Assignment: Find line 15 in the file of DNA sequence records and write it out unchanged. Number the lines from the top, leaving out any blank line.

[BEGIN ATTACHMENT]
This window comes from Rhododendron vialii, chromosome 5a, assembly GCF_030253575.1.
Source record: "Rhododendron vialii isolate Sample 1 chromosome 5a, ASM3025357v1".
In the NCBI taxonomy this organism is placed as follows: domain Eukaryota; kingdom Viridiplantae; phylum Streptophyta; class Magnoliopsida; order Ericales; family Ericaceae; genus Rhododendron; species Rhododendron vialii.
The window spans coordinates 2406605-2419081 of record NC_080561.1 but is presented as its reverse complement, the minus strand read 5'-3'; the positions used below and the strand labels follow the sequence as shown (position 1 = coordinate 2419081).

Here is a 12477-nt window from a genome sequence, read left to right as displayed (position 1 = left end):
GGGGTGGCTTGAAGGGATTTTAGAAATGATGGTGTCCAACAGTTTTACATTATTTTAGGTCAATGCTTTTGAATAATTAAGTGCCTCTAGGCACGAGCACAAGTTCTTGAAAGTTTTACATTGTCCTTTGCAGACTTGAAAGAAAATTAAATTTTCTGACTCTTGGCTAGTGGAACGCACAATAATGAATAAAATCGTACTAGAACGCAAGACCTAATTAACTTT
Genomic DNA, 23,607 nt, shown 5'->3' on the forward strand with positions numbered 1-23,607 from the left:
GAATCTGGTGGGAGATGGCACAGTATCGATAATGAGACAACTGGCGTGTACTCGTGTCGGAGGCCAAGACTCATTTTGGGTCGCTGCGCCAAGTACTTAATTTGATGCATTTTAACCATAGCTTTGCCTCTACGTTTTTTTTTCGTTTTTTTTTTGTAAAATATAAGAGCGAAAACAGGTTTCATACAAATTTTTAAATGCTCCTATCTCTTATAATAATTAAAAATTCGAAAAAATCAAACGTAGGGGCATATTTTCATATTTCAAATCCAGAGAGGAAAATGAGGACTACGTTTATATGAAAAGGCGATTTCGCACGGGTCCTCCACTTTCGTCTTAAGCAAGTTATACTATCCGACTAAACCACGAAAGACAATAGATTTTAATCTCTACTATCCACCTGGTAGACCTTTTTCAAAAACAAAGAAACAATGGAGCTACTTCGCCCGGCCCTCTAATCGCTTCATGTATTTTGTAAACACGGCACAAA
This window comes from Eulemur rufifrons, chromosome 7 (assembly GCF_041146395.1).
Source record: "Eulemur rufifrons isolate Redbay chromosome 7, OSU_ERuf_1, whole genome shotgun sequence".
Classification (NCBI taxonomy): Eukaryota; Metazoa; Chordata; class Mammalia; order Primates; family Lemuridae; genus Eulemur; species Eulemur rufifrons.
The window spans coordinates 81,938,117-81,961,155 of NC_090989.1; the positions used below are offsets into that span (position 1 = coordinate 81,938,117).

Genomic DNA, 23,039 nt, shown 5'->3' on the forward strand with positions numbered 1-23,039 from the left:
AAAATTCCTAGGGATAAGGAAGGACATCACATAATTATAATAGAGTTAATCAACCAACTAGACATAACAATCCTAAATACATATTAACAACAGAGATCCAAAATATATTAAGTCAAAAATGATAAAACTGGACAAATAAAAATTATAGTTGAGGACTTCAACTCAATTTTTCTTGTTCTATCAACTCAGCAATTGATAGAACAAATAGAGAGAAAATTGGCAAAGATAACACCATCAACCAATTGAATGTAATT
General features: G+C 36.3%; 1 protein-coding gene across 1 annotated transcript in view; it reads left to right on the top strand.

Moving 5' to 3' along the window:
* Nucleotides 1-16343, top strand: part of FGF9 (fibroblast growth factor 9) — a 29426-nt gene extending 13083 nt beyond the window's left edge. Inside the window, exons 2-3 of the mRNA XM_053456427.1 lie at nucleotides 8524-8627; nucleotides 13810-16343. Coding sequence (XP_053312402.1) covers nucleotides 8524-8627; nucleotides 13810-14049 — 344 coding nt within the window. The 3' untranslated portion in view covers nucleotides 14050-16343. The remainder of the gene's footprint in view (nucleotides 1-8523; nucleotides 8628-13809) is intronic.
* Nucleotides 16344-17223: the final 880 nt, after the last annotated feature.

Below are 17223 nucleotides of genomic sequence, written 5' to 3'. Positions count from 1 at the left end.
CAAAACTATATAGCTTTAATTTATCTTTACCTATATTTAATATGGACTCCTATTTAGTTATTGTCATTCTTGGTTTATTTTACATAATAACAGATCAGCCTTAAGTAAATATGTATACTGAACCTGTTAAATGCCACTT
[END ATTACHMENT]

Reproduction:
General features: G+C 36.3%; 1 protein-coding gene across 1 annotated transcript in view; it reads left to right on the top strand.